Now that you have it running locally, it would be nice to have it hosted somewhere, let’s say Heroku. First, you need the Heroku Toolbelt for Windows and a Heroku Account. After installation, open the command line and log into your Heroku account, instruction for this are provided on the download page.

Once you are logged in, navigate to your project directory and create your Heroku application:

heroku create

Now that your application is created, you must tell Heroku what to do with a Go application since it doesn’t know by default yet. With the following command, you will set the configuration of your Heroku application according to the IronZebra buildpack :

heroku config:set BUILDPACK_URL=https://github.com/hermanschaaf/heroku-buildpack-go-revel.git

Now Heroku knows what to do with a Go Revel web application, so you can push the code to the Heroku repository and it will be compiled and deployed to your Heroku application :

git push heroku master

If you try to reach the web application, you’ll have an error message. This is because the IronZebra has no Mongo installation to use. Luckily, Heroku provides a free add-on to add a Mongo database to your web application, you can add it from your app settings page on Heroku or with the command line like this:

heroku addons:add mongohq:sandbox

If you have an error, it is because you must add a credit card to your Heroku account for further billing, but don’t worry it won’t cost you a penny.

Enjoy!

 

 

Wheel Truing

A week ago, I went back in my home town because I was leaving for camping and I had some things to pick up. That day, my best friend came at my parents’ place with the fixed gear bicycle we built him a couple of months ago. He was going for a ride and expected me to go with him. I told him I couldn’t at the moment.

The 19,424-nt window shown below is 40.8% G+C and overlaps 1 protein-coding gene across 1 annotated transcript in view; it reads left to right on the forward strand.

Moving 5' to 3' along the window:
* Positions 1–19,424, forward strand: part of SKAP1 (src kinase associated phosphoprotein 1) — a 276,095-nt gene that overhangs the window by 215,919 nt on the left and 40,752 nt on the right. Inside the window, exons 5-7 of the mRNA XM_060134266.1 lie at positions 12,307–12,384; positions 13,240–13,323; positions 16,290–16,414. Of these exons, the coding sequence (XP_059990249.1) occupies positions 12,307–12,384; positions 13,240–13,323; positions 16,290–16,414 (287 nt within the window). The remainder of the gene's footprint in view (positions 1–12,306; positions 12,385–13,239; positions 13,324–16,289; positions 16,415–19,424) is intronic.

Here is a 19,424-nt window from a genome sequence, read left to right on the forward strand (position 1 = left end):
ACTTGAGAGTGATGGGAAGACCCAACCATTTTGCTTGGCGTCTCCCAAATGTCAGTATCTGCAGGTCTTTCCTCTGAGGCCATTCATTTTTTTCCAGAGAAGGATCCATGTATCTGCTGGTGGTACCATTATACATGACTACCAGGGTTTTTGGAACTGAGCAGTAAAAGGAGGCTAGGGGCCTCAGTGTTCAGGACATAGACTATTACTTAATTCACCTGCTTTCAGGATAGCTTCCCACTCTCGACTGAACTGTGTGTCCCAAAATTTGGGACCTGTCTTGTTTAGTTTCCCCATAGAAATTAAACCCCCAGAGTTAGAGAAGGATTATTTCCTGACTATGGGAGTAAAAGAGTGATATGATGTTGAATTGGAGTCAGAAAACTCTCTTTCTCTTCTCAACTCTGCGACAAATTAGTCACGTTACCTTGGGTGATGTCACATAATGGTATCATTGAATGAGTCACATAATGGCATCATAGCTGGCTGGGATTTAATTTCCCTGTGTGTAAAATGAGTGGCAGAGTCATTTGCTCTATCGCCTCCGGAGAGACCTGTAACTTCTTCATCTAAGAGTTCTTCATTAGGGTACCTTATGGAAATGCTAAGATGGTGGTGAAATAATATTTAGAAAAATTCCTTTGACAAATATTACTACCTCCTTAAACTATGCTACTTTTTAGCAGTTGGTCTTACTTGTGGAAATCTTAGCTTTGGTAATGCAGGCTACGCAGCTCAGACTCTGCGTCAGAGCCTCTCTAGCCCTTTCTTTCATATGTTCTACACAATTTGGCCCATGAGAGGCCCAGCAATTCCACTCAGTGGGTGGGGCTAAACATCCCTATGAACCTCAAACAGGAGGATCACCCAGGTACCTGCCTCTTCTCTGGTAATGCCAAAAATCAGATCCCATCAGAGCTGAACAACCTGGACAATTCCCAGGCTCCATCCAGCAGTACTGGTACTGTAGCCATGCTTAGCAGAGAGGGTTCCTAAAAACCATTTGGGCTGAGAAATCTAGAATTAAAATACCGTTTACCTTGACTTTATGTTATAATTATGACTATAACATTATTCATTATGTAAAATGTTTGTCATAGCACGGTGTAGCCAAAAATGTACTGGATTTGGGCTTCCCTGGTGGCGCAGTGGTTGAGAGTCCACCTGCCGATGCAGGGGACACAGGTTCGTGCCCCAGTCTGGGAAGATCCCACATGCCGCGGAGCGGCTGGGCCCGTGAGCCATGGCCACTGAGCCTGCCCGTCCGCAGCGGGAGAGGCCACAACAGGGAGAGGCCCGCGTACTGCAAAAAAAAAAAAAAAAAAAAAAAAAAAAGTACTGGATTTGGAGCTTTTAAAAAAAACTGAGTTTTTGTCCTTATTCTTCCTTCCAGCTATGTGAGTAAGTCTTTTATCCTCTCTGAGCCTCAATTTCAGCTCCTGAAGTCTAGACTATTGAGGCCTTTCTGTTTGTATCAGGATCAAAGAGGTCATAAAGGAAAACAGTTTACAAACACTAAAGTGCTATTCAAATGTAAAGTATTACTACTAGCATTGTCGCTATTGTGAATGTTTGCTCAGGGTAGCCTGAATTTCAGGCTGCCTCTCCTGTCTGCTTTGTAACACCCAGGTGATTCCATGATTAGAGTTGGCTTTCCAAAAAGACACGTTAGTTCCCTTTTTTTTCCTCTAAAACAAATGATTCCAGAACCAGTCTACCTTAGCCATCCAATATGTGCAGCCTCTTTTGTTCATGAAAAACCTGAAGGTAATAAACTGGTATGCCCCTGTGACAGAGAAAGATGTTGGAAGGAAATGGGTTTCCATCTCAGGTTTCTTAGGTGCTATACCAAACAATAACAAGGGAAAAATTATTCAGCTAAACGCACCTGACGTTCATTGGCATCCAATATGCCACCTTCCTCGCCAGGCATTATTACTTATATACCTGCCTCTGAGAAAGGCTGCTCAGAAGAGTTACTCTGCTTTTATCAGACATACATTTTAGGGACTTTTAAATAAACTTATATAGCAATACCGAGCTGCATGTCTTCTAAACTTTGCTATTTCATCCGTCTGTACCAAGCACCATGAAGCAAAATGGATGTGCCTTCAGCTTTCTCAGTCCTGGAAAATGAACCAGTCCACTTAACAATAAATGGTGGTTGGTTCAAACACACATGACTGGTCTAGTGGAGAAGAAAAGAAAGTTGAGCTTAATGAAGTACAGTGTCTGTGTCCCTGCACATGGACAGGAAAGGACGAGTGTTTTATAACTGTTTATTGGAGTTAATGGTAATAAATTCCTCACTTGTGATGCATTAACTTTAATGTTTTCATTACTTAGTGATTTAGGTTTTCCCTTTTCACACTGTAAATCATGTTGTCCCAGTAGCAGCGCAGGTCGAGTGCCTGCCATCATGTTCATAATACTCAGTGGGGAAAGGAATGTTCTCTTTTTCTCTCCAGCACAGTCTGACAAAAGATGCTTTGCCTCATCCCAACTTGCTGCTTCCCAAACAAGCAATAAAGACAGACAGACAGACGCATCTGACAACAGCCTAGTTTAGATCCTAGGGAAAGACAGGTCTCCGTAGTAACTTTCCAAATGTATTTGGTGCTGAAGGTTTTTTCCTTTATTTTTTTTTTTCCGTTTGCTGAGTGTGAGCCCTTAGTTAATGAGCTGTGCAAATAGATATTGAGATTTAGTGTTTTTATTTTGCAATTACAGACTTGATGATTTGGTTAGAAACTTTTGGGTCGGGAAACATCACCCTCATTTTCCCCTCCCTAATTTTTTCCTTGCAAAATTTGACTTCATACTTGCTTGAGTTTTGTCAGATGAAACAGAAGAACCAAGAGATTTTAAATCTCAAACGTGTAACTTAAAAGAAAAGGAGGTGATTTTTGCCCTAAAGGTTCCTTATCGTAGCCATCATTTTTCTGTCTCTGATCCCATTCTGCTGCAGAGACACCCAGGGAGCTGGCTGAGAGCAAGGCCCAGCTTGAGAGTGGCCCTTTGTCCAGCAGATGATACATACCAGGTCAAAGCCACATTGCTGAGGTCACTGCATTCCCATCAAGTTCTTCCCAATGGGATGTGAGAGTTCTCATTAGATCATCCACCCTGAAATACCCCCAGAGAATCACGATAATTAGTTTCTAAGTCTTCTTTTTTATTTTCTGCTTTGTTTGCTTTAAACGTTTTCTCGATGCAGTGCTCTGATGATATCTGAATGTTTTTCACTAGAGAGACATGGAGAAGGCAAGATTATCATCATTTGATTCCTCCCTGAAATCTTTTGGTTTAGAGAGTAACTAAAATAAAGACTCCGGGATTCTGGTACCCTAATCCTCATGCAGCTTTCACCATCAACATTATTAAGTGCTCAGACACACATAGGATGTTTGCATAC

He told me that on his way to my home, about 1.5k, he was already having a bad time with the handle bar and his seat that was too high for his short legs (haha). I told him to ride my back as I had to drive to get my girlfriend. He left riding my single speed, but I had one thing in mind: it’s going to be dark in like 30 minutes.

After the week-end, I take the bus back to my parents’ house to ride my bike back to my apartment to notice something very strange about it. When the front wheel spins, it makes a sqwik-sqwik sound that I’ve never heard. After a little inspection, I realize that the sound comes from my the spokes. The wheelset is new and freshly installed as you can recall. The spokes are loose and the sound happens when pressure is applied on the wheel and the spoke rub against each other.

Continue reading

Go Fibonacci

As my first little test with the Go language, I’ll try to calculate the 100th Fibonacci number. For those who don’t know, the Fibonacci sequence is a very popular integer sequence and it is easy to calculate. The first two numbers of the sequence are 0 and 1, and any other number is the sum of the previous two. Learn more here : http://en.wikipedia.org/wiki/Fibonacci_number

The sequence looks like this:

0, 1, 1, 2, 3, 5, 8, 13…

This exercise should be very easy, but is intended to teach me the basics of the Go language.

After a while, I come up with this:

package main

import (
	"fmt"
)

func main() {
	i:= 10;
	fmt.Printf("Iterative Fibonacci : %d. \n", iteraFibonacci(i));
	fmt.Printf("Recursive Fibonacci : %d. \n", recurFibonacci(i));
}

func recurFibonacci(n int) int {
	if n == 0{
		return 0;
	}
	if n == 1 {
		return 1;
	}
	return recurFibonacci(n-1)+recurFibonacci(n-2);
}

func iteraFibonacci(n int) int {
	secondPrevious := 0;
	firstPrevious := 1;
	if n == 0{
		return secondPrevious;